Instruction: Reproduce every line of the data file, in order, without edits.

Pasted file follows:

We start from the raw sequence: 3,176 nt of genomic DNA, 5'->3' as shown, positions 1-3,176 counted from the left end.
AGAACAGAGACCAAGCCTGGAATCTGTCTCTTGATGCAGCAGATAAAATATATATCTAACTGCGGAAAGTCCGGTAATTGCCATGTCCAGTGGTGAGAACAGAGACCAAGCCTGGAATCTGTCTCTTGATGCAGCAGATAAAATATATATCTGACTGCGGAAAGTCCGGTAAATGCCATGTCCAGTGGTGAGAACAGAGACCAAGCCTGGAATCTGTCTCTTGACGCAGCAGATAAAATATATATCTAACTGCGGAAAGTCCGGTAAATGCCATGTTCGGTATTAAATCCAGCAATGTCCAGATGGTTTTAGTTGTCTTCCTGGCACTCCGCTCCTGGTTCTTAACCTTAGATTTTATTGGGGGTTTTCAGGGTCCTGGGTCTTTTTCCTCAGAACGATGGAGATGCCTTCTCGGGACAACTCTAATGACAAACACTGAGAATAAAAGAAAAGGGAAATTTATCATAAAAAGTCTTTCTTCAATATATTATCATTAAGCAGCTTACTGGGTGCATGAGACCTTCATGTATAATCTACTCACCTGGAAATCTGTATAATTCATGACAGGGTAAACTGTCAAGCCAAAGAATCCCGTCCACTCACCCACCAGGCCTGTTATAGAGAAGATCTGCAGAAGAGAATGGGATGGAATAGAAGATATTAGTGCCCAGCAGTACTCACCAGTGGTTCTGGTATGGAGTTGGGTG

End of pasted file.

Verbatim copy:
We start from the raw sequence: 3,176 nt of genomic DNA, 5'->3' as shown, positions 1-3,176 counted from the left end.
AGAACAGAGACCAAGCCTGGAATCTGTCTCTTGATGCAGCAGATAAAATATATATCTAACTGCGGAAAGTCCGGTAATTGCCATGTCCAGTGGTGAGAACAGAGACCAAGCCTGGAATCTGTCTCTTGATGCAGCAGATAAAATATATATCTGACTGCGGAAAGTCCGGTAAATGCCATGTCCAGTGGTGAGAACAGAGACCAAGCCTGGAATCTGTCTCTTGACGCAGCAGATAAAATATATATCTAACTGCGGAAAGTCCGGTAAATGCCATGTTCGGTATTAAATCCAGCAATGTCCAGATGGTTTTAGTTGTCTTCCTGGCACTCCGCTCCTGGTTCTTAACCTTAGATTTTATTGGGGGTTTTCAGGGTCCTGGGTCTTTTTCCTCAGAACGATGGAGATGCCTTCTCGGGACAACTCTAATGACAAACACTGAGAATAAAAGAAAAGGGAAATTTATCATAAAAAGTCTTTCTTCAATATATTATCATTAAGCAGCTTACTGGGTGCATGAGACCTTCATGTATAATCTACTCACCTGGAAATCTGTATAATTCATGACAGGGTAAACTGTCAAGCCAAAGAATCCCGTCCACTCACCCACCAGGCCTGTTATAGAGAAGATCTGCAGAAGAGAATGGGATGGAATAGAAGATATTAGTGCCCAGCAGTACTCACCAGTGGTTCTGGTATGGAGTTGGGTG